Things I've Learned about Parenting
By Lori Radun
While my lessons are invariably different than the parenting lessons you've received, I thought I would share five lessons that have become clear to me over the years.
You will never be finished learning about parenting.
I have been a parent for almost 19 years now, and can you believe, I am still learning. I've read oodles and oodles of parenting books, and I'm still learning. Just like relationships, parenting is complex because we're dealing with human beings. If we had human beings all figured out, we wouldn't have any scientists still studying human behavior. Just when we think we have this whole parenting thing figured out, along comes a new phase, a new situation, or a new child. And we are learning something new to help us and our children through life. But that is one of the things I love about parenting - it's never boring. I am a lover of learning, and there is always something to keep me growing and on top of my game.
There is no such thing as equality in parenting.
No matter how hard you try, you cannot treat your children totally equal. You can't spend an equal amount of time with each child, so don't let the guilt that you aren't get you down. The other day my teenager says to me "I saw how much money you guys spent on Ian's summer activities. Why don't you ever spend money on me like that?" I swallowed my hysterical laugh, but I did remind him that I am paying over $6000 per year for him to go to college. I did not mention that I spent money on him for summer activities too. It can be easy to fall into this trap of thinking we have to do everything equal with our kids, but that is impossible. Kids have different needs for attention. They have different interests that require different amounts of timeChildren have different personalities and some require more training and teaching, while others learn the first time. Different ages receive different privileges and consequences. So don't focus on equality. Instead, concentrate on treating your children fairly.
You are not to blame for everything that happens with your child.
When a child acts out, it is so easy to point the finger at the parent. If you yourself are not saying "I should have, I could have, I wish I would have", someone else is probably saying it. You cannot live in the past, and you cannot predict the future. You don't know without any amount of certainty if anything in your life or with your child would be any different if you had made different choices. My younger son was recently diagnosed with depression and anxiety. My husband is convinced that if I had allowed him to spank when he was younger, this wouldn't have happened. Depression and anxiety in a child is way too complicated to blame it on one person. And besides, what good does that do anyway? Each and every child is different, and they interact and respond to the world in their own way. Much of what they experience, in my opinion, is part of the plan. As a good friend said to me, "my niece is autistic and my grandfather is left-handed. It was not caused by their parents - it is just the cards they were dealt in life."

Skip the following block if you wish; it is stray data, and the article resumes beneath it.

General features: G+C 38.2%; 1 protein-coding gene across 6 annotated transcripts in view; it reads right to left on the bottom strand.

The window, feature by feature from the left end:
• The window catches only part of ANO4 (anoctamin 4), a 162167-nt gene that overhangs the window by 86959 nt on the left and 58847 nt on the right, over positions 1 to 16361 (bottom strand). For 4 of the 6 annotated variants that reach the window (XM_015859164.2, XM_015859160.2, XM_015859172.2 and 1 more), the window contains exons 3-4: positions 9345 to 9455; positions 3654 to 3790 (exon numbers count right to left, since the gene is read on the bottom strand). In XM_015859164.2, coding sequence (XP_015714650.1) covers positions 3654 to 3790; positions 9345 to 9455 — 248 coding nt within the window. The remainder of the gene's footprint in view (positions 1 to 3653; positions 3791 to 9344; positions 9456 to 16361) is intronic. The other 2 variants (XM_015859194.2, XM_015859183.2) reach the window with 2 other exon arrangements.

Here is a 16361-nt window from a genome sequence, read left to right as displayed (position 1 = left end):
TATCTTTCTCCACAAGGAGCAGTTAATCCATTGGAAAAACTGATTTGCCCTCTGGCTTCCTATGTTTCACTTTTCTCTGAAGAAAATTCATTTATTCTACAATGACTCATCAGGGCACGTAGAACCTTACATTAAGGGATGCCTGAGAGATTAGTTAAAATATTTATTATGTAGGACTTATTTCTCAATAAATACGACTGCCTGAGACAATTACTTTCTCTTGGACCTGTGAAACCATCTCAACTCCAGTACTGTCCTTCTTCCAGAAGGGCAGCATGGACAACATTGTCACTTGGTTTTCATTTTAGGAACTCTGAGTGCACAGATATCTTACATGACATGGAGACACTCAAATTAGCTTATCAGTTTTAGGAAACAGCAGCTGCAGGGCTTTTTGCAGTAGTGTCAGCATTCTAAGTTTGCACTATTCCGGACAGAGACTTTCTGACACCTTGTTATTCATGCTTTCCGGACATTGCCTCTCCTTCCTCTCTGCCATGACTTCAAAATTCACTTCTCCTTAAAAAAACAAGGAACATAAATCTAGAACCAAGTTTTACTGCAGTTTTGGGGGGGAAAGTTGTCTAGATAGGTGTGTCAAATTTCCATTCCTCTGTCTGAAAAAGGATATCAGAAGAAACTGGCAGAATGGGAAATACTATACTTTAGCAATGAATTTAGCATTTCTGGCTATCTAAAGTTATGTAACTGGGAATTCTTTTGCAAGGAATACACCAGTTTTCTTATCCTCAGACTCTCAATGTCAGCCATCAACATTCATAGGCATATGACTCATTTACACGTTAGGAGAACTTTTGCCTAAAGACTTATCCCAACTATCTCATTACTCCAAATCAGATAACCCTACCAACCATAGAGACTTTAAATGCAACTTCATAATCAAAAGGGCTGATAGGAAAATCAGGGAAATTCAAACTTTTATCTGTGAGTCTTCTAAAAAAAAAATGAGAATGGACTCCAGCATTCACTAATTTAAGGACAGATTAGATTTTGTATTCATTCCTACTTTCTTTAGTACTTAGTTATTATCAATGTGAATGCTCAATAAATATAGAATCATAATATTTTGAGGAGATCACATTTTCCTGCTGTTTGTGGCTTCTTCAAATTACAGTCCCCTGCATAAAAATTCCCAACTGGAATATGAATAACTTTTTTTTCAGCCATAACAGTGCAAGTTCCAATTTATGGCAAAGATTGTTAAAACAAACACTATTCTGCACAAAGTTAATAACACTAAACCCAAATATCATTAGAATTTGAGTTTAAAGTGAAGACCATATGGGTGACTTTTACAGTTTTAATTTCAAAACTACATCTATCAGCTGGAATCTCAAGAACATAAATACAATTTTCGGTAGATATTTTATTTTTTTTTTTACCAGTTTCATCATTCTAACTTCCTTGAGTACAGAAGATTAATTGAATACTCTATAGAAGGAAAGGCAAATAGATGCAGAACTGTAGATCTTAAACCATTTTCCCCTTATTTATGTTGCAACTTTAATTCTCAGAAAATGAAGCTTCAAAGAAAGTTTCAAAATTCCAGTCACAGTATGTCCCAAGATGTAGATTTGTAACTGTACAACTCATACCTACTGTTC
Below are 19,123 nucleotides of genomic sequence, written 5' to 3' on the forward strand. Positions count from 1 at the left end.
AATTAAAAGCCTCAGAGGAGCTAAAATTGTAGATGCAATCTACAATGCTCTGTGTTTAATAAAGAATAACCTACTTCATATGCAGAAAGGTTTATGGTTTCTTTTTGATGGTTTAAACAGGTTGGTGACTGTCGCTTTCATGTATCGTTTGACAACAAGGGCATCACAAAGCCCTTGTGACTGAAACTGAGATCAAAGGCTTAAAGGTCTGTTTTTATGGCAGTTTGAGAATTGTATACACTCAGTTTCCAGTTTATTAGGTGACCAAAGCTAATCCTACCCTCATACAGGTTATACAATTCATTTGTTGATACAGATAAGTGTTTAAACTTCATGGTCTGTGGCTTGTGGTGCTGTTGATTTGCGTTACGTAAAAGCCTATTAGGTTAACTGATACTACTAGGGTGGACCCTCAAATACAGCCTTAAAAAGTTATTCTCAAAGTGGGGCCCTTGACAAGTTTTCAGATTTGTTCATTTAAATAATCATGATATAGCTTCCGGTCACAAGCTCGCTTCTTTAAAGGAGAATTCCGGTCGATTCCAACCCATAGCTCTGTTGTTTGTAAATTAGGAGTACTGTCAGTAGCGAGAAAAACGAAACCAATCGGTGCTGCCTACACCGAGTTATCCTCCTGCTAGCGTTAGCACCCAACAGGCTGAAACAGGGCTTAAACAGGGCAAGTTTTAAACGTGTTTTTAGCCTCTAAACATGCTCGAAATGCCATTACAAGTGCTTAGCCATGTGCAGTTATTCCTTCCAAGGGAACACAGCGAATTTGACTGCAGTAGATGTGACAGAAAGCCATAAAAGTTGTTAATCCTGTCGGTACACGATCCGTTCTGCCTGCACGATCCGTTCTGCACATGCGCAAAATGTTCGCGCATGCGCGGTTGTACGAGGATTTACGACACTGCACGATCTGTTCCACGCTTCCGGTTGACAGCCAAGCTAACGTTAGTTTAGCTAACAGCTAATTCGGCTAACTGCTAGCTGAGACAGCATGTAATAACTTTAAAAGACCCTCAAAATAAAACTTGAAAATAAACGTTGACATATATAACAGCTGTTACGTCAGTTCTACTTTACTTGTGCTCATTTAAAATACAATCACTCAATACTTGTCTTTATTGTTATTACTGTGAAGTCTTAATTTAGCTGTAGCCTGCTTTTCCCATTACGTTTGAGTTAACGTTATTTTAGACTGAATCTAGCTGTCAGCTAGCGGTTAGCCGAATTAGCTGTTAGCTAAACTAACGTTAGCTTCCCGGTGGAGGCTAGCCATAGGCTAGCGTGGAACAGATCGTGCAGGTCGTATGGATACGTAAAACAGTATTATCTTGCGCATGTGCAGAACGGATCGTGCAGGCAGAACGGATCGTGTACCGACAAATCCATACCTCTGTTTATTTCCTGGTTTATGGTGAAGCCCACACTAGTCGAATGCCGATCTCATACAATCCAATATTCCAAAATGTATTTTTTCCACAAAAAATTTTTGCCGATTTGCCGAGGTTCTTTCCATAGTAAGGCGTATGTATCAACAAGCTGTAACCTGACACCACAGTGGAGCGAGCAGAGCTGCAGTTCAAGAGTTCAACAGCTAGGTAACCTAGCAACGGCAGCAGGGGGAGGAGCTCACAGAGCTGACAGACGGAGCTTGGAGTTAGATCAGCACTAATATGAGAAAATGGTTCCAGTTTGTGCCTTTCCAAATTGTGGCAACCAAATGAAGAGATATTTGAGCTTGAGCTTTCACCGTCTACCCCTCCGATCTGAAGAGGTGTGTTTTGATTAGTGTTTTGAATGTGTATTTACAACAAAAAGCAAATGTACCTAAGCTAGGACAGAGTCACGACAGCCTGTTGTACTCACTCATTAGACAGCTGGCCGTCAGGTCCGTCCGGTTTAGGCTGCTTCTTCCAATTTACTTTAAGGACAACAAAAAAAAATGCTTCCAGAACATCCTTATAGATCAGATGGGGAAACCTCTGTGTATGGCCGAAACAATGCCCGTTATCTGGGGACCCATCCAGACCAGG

You can trust your intuition.
If you really pay attention to your children, and truly tap into one of your greatest resources, you will always know intuitively what is best for your child. People can give you advice, and you can read books, but the real answers lie within you. And God is your source for the greatest parenting wisdom there ever was. He will give you any answers you don't have, if you listen to him long enough. I remember one day when my son Ian was 2. My older son was trying on some new clothes, and all of a sudden we heard Ian start crying. He had slipped on some magazines and fallen. As I held him and observed him, I knew he was really hurt. My husband was sure that he was okay, but my intuition was strong that evening. I didn't know exactly what was wrong, but I knew it was something far more serious that my husband thought. I'm glad I trusted my intuition and took him to the hospital. Alan had snapped his femur bone in half and was in a body cast for the next six weeks.
Parenting is hard! (Gosh darnit!)
I don't care how hard someone tries to prepare you, or how much you love your children, parenting is hard! I suppose it could be easier for some parents, but I know for me, it's been hard. And I happen to believe there are a lot of moms who feel the same way, even though they may not talk about it. So much has been blamed on moms that I believe moms are afraid to talk about the "real" challenges they have. And that to me is sad because we need all the support we can get in raising our children. There is no shame in seeking professional help. There is no shame in struggling. There is no shame in having a child that doesn't fit the norm, whatever that is. You can admit that parenting is hard, and you don't have to compare yourself to the mom next door that appears to have everything together. You can accept the mom that you are today, and your children can be who they are today. We are all growing and learning, and we are all imperfect. That's what makes motherhood perfect!
Copyright Lori Radun, CEC
Lori Radun is a certified life coach, inspirational speaker and author of the award winning book "The Momnificent! Life - Healthy and Balanced Living for Busy Moms". To receive two free special reports plus 52 weeks of guided journaling topics, join her Momnificent Mom Club community at http://www.momnificent.com